This killer stays behind bars for now

___After a year of lawsuits from prosecutors and victims' rights groups and coverage in this newspaper, Gov. Huckabee has again withdrawn his offer of clemency to yet another murderer.
___ Last week, Huckabee changed his mind about freeing a high-profile killer named Don Jeffers, who is serving a life sentence for the murder of a Saline County man in 1980. Saline County Prosecutor Robert Herzfeld last year filed a lawsuit tostop Huckabee from letting Jeffers go.
___ It's the first time in living memory that a prosecutor faced down a governor in court. Guess who blinked.
___ "I'm very pleased that the governor had admitted that he was wrong in the first go-round," Herzfeld said Tuesday. His lawsuit, along with pressure from the public, has brought about "a fundamental shift in policy," the prosecutor said. "This was the beginning of the end of the governor's clemency policies," Herzfeld said.
___ "We pointed out flaws in his policies and have garnered public support." Jeffers was never a good candidate for clemency. He has had numerous violations in prison and was put in solitary confinement not long after Huckabee first granted him clemency.
___ The governor has also changed his mind about freeing a demented killer named Glen Green. Back in 1974, Green, a 22-year-old sergeant, kidnapped Helen Lynette Spencer, 18, from Little Rock Air Force Base, where he beat and kicked her as he tried to rape her in a secluded area. She broke loose and ran toward the barracks' parking lot, where he caught up with her and beat her with a pair of nunchucks.
___ He then stuffed her body into the trunk of his car and left her there while he cleaned himself up. Several hours later, he drove down Graham Road, past Loop Road and stopped near a bridge in Lonoke County. Green told investigators he put her body in the front seat and raped her because her body was still warm. He dragged Spencer out of his vehicle and put her in front of the car and ran over her several times, going back and forth. He then dumped her body in Twin Prairie Bayou.
___ After criticism from Jacksonville police and Lonoke County Prosecutor Lona McCastlain, Huckabee changed his mind on clemency for Green, who can reapply for clemency next summer. The governor lost another round over a killer named Denver Witham, who almost got his walking papers till the Post-Prison Transfer Board overruled the governor and ordered Witham locked up.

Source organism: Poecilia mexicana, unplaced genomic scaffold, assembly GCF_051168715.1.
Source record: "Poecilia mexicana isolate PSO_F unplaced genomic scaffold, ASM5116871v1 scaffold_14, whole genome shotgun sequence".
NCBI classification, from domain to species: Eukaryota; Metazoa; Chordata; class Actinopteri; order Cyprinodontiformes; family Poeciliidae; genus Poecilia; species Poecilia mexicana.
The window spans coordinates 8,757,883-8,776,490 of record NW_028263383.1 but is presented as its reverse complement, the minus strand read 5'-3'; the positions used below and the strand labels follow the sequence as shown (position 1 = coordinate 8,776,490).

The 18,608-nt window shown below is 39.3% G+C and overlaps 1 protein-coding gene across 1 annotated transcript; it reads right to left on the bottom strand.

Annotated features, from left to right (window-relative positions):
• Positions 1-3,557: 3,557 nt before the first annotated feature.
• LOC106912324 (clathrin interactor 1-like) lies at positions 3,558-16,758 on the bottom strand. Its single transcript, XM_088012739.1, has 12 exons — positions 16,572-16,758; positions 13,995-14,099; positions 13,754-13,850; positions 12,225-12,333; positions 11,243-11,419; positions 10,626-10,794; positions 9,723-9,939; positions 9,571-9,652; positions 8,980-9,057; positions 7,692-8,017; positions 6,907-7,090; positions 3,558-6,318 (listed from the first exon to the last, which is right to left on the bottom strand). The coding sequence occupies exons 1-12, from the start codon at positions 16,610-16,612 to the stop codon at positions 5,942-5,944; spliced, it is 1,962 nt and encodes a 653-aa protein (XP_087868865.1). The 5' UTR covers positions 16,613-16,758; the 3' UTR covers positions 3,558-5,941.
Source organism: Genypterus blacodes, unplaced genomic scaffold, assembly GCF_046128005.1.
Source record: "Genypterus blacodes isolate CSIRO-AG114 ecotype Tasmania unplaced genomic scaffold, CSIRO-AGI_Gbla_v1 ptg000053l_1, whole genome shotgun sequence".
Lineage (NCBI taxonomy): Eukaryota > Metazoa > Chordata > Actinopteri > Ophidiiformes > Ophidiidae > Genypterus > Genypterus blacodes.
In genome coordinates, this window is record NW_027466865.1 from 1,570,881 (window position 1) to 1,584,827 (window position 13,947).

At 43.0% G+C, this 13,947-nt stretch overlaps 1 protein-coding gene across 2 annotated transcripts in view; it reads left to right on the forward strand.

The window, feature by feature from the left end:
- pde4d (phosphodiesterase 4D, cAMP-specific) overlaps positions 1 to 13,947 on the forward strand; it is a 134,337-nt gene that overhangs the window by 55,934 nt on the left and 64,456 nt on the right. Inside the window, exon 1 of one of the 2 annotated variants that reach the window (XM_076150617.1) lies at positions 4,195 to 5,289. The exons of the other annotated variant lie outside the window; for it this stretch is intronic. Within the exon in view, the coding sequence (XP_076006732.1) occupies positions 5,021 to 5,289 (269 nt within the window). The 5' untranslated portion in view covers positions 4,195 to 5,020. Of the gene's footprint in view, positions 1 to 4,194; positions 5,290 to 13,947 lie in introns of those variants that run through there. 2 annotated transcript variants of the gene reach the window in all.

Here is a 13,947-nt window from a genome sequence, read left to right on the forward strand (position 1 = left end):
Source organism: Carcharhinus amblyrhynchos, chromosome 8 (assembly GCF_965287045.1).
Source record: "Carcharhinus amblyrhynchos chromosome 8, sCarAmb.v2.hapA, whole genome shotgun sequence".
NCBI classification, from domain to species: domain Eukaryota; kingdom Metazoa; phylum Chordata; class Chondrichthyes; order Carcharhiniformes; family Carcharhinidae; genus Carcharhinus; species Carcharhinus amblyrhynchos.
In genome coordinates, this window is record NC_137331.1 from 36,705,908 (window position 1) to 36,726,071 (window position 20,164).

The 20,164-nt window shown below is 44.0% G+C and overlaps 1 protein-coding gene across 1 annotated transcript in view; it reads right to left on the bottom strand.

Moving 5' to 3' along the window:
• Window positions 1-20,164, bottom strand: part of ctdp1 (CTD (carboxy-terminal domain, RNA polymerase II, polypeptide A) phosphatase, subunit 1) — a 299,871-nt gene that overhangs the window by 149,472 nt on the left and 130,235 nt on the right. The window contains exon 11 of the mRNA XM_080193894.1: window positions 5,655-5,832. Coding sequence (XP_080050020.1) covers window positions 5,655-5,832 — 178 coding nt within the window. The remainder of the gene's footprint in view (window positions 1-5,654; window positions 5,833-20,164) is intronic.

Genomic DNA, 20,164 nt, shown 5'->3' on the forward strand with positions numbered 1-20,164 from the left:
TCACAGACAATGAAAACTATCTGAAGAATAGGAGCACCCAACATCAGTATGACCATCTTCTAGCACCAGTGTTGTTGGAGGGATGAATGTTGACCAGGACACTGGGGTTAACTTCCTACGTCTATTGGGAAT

___ Huckabee used to think it was his divine right to pardon anyone (and he may still believe that). With the help of a generally friendly Little Rock media, he issued hundreds of pardons and commutations, but they've slowed to a trickle after several egregious pardons of killers and at least one drunk driver, turned against the once popular governor. The Legislature is working on making commutations more difficult, or at least holding the governor accountable.
___ Chances are Huckabee will issue fewer commutations while he's a lameduck, but as his final term winds down, he could still free scores of prisoners just to show he's boss. The voters will remember his record should he run for higher office, which is a long shot anyway, but he's made it an even longer shot with his reckless clemencies.

--- Past Articles

Clintons in lovefest with Bush
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___Oozing insincerity, President Bush praised his predecessor on Monday during an unveiling of the Clintons' official (and utterly mediocre) White House portraits.

What if...
Reagan had won in '76
___Millions of words and thousands of images have filled newspapers and television screens since the passing of Ronald Reagan on Saturday.
___Friends, colleagues, politicians and scholars have discussed every facet of his remarkable life: How he started out poor, became a Holly-wood star, found a second career on television, then a third as a corporate spokesman, and yet another, more spectacular career as a politician.
___ His life has been thoroughly examined this week, but one crucial period and its consequences are virtually overlooked: His losing out to President Ford for the Republican Party's presidential nomination in 1976, which, it could be argued, helped the Soviets stay in power for several more years. [FULL STORY]

These Vets couldn't go to unveiling
___Uncle Albert Jonikas couldn't make it to the dedication of the World War II memorial over the weekend.
___He's an 84-year-old veteran of the Second World War who saw action in the Pacific - Iwo Jima, Saipan, Okinawa, which was near where the Japanese surrendered - but he doesn't get around much anymore. [FULL STORY]